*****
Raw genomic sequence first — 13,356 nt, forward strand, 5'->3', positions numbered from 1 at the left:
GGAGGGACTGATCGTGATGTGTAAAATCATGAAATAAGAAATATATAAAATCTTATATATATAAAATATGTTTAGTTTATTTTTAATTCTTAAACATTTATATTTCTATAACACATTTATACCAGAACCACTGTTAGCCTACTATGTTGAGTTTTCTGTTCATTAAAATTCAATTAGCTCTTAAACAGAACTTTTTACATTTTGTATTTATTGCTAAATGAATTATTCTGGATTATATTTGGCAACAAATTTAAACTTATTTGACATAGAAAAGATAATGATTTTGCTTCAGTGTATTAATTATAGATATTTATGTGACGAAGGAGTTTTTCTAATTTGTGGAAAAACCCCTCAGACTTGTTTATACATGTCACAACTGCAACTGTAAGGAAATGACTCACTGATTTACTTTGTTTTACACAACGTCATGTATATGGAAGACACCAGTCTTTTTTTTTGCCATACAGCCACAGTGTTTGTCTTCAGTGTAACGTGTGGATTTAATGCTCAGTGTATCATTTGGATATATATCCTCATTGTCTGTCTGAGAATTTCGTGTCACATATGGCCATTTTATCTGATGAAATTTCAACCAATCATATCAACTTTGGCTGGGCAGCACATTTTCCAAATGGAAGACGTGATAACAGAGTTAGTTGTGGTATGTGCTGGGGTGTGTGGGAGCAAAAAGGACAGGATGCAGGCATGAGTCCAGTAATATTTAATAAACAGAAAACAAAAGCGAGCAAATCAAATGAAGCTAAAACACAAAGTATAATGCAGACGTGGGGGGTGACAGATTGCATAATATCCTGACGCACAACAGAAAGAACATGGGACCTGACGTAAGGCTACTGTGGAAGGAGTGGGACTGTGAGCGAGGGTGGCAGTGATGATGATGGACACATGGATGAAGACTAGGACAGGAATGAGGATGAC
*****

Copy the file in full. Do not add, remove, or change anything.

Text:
Raw genomic sequence first — 13,356 nt, forward strand, 5'->3', positions numbered from 1 at the left:
GGAGGGACTGATCGTGATGTGTAAAATCATGAAATAAGAAATATATAAAATCTTATATATATAAAATATGTTTAGTTTATTTTTAATTCTTAAACATTTATATTTCTATAACACATTTATACCAGAACCACTGTTAGCCTACTATGTTGAGTTTTCTGTTCATTAAAATTCAATTAGCTCTTAAACAGAACTTTTTACATTTTGTATTTATTGCTAAATGAATTATTCTGGATTATATTTGGCAACAAATTTAAACTTATTTGACATAGAAAAGATAATGATTTTGCTTCAGTGTATTAATTATAGATATTTATGTGACGAAGGAGTTTTTCTAATTTGTGGAAAAACCCCTCAGACTTGTTTATACATGTCACAACTGCAACTGTAAGGAAATGACTCACTGATTTACTTTGTTTTACACAACGTCATGTATATGGAAGACACCAGTCTTTTTTTTTGCCATACAGCCACAGTGTTTGTCTTCAGTGTAACGTGTGGATTTAATGCTCAGTGTATCATTTGGATATATATCCTCATTGTCTGTCTGAGAATTTCGTGTCACATATGGCCATTTTATCTGATGAAATTTCAACCAATCATATCAACTTTGGCTGGGCAGCACATTTTCCAAATGGAAGACGTGATAACAGAGTTAGTTGTGGTATGTGCTGGGGTGTGTGGGAGCAAAAAGGACAGGATGCAGGCATGAGTCCAGTAATATTTAATAAACAGAAAACAAAAGCGAGCAAATCAAATGAAGCTAAAACACAAAGTATAATGCAGACGTGGGGGGTGACAGATTGCATAATATCCTGACGCACAACAGAAAGAACATGGGACCTGACGTAAGGCTACTGTGGAAGGAGTGGGACTGTGAGCGAGGGTGGCAGTGATGATGATGGACACATGGATGAAGACTAGGACAGGAATGAGGATGAC